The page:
One of the central themes that has come up to the surface in thinking about trash, waste, and ecological harm is the notion of control. Control comes in many flavours and shades, and operates (or not) at scales ranging from extremely macroscopic (large government, transnational organisations), to extremely microscopic (the self, our being).
At times we feel as if we are in control of our lives, and at times we feel like we must move with the macroscopic flow of our societies, regardless of how we feel. At the largest level, control operates at the scale of government and industry - laws and policies dictate what is acceptable and what isn't, what will be mass produced and what will not. In this situation, there is very little that each one of us can do. It is as if decisions are made for us; for example, the electricity we use will come from coal, and there is very little I can do to stop that. Either I can choose to be a part of it and use electricity, or I can somehow choose to opt out. (This I explored in a previous post a few days ago.) Another example is that of the large economy - if the "economy is down," society is down, people lose their jobs, and that means we as individuals are down. Many people feel that there is little that we can do individually to change the situation, apart from debate with people, and hope that the imaginary forces of the market do their thing. They feel that we have to wait and hope so that the "economy is up," and so that we can resume the normalcy of their daily lives. Indeed, it seems to them that we are in control of our lives when the collective we are in, our communities, neighbourhoods, and societies, are "stable" as defined through neoliberal economics.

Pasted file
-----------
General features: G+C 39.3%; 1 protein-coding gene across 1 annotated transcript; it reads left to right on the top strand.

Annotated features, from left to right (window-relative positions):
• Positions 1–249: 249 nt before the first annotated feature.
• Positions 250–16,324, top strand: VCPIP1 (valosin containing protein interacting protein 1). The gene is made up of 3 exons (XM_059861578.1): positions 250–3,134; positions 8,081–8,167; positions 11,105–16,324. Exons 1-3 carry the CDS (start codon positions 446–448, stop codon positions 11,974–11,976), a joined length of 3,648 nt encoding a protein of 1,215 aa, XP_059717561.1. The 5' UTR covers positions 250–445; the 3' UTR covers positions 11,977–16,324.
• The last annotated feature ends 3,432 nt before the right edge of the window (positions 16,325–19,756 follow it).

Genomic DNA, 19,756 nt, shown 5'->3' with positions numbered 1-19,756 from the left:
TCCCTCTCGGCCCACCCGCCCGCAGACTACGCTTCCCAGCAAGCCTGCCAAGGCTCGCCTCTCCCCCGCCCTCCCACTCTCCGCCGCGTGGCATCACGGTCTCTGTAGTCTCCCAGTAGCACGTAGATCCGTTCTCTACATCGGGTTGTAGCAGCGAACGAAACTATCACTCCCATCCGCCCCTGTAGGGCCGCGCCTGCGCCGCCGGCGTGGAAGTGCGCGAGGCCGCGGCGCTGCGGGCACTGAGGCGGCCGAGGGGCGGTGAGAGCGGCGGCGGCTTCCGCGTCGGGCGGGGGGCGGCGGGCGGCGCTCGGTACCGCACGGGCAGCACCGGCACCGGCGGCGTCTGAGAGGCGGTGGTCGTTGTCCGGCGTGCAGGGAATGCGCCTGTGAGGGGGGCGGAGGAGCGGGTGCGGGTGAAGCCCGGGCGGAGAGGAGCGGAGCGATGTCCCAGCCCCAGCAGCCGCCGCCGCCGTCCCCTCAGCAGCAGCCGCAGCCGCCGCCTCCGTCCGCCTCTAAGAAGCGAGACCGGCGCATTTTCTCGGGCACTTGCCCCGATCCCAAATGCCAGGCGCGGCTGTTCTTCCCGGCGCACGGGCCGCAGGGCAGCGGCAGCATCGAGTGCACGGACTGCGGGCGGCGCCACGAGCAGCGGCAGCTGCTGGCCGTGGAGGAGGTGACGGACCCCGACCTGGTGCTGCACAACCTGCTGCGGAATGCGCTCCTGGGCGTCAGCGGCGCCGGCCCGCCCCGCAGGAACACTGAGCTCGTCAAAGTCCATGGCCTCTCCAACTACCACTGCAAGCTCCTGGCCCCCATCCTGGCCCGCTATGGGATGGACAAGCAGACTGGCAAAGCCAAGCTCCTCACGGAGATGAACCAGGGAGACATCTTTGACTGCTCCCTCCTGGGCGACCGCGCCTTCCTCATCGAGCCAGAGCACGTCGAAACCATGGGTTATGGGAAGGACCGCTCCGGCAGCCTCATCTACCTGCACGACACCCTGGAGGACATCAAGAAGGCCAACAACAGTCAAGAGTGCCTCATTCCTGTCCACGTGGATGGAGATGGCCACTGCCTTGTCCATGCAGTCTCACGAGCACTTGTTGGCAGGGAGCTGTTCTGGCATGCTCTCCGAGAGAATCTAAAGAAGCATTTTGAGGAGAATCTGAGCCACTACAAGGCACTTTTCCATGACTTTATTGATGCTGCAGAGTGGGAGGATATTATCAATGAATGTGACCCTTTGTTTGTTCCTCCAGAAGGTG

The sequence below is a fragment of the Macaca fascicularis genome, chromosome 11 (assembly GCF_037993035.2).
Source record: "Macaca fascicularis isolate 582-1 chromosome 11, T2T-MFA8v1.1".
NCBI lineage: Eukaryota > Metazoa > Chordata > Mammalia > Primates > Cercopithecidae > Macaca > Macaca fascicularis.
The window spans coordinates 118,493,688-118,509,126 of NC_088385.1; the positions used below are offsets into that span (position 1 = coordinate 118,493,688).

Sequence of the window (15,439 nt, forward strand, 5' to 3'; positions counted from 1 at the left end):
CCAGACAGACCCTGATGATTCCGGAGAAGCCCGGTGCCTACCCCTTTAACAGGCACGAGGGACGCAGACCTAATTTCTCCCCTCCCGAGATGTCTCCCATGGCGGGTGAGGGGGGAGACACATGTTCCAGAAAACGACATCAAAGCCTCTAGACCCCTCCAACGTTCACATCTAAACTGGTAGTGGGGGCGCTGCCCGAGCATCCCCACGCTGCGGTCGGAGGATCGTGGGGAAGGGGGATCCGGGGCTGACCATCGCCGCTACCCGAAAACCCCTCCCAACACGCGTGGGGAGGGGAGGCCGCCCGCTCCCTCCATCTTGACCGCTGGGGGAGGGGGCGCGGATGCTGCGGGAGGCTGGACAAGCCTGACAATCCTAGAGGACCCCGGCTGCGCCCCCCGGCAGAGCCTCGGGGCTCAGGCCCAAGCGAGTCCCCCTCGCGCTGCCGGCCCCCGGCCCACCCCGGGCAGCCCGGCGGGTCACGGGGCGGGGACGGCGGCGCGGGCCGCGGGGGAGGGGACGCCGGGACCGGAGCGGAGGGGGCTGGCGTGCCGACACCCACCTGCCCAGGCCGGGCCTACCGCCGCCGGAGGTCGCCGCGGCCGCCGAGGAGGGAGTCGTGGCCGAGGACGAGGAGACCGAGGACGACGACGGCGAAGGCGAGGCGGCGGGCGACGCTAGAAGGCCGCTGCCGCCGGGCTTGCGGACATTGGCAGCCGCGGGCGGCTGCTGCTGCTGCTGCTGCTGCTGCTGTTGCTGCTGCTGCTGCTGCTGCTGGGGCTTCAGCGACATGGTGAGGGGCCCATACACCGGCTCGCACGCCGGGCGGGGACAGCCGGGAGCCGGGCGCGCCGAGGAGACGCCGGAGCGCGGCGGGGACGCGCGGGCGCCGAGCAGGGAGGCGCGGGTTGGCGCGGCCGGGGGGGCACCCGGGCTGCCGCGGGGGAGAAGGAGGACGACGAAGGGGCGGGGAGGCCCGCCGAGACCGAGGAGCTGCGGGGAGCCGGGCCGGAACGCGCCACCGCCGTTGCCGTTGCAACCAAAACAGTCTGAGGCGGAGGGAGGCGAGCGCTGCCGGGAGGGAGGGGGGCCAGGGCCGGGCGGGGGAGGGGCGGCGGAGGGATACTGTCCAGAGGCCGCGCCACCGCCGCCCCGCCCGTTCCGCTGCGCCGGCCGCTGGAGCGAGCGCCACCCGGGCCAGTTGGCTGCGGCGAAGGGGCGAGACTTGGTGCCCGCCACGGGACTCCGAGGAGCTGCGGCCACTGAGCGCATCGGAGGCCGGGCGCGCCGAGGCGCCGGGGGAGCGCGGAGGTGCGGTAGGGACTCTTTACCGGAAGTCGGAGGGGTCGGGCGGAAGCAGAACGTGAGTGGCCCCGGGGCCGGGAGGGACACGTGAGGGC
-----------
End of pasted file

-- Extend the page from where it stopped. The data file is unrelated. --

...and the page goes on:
What we've done then is given up the power of decision-making to people that work in government buildings and boardrooms. We have given them proxies to provide us with the only choices from which we must choose. We have become reliant on others. For example, if you are fortunate enough to have enough money to go grocery shopping, you have a large variety of things to choose from. Yet what is provided to you is defined by the proxies we (the collective) have given to others to make decisions for us. You are thus provided with foods sprayed with toxic chemicals, uber-processed, and full of empty calories. This outcome not only negatively impacts our bodies, but also negatively impacts the environment. Unfortunately, the choices we are being presented are those which will continue to degrade our land, our air, our water. (This is obvious with continued expansion of something like oil exploration.) What is left then is a very small space within we can operate and exercise control. We are left with only unpalatable choices. Now, while I cannot expect everyone to be an activist (that would be awesome, though), I can encourage people to make responsible choices for themselves and the environment in the small space in which they can exercise control. Most all of us, especially those who are able to access this blog, are completely and totally empowered to exercise more responsibility toward the environment in our daily lives, and serve as role models moving forward.